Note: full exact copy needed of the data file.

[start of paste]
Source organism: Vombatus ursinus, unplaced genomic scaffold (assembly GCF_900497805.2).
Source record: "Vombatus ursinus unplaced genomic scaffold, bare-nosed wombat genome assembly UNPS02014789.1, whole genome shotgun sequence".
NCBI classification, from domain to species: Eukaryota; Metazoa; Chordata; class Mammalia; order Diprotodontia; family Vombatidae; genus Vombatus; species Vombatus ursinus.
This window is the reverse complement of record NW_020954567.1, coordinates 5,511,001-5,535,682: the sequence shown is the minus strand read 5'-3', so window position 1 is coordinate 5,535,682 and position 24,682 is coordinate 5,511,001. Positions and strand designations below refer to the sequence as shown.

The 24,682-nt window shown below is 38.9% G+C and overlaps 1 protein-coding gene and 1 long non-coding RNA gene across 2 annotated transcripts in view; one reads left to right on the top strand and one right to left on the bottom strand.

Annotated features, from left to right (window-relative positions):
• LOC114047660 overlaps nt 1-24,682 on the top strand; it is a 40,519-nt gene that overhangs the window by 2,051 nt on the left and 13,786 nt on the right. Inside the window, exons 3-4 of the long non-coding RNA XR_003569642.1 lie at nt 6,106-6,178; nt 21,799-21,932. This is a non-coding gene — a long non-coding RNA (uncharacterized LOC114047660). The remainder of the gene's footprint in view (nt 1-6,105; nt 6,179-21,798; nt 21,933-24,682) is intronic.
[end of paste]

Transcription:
Source organism: Vombatus ursinus, unplaced genomic scaffold (assembly GCF_900497805.2).
Source record: "Vombatus ursinus unplaced genomic scaffold, bare-nosed wombat genome assembly UNPS02014789.1, whole genome shotgun sequence".
NCBI classification, from domain to species: Eukaryota; Metazoa; Chordata; class Mammalia; order Diprotodontia; family Vombatidae; genus Vombatus; species Vombatus ursinus.
This window is the reverse complement of record NW_020954567.1, coordinates 5,511,001-5,535,682: the sequence shown is the minus strand read 5'-3', so window position 1 is coordinate 5,535,682 and position 24,682 is coordinate 5,511,001. Positions and strand designations below refer to the sequence as shown.

The 24,682-nt window shown below is 38.9% G+C and overlaps 1 protein-coding gene and 1 long non-coding RNA gene across 2 annotated transcripts in view; one reads left to right on the top strand and one right to left on the bottom strand.

Annotated features, from left to right (window-relative positions):
• LOC114047660 overlaps nt 1-24,682 on the top strand; it is a 40,519-nt gene that overhangs the window by 2,051 nt on the left and 13,786 nt on the right. Inside the window, exons 3-4 of the long non-coding RNA XR_003569642.1 lie at nt 6,106-6,178; nt 21,799-21,932. This is a non-coding gene — a long non-coding RNA (uncharacterized LOC114047660). The remainder of the gene's footprint in view (nt 1-6,105; nt 6,179-21,798; nt 21,933-24,682) is intronic.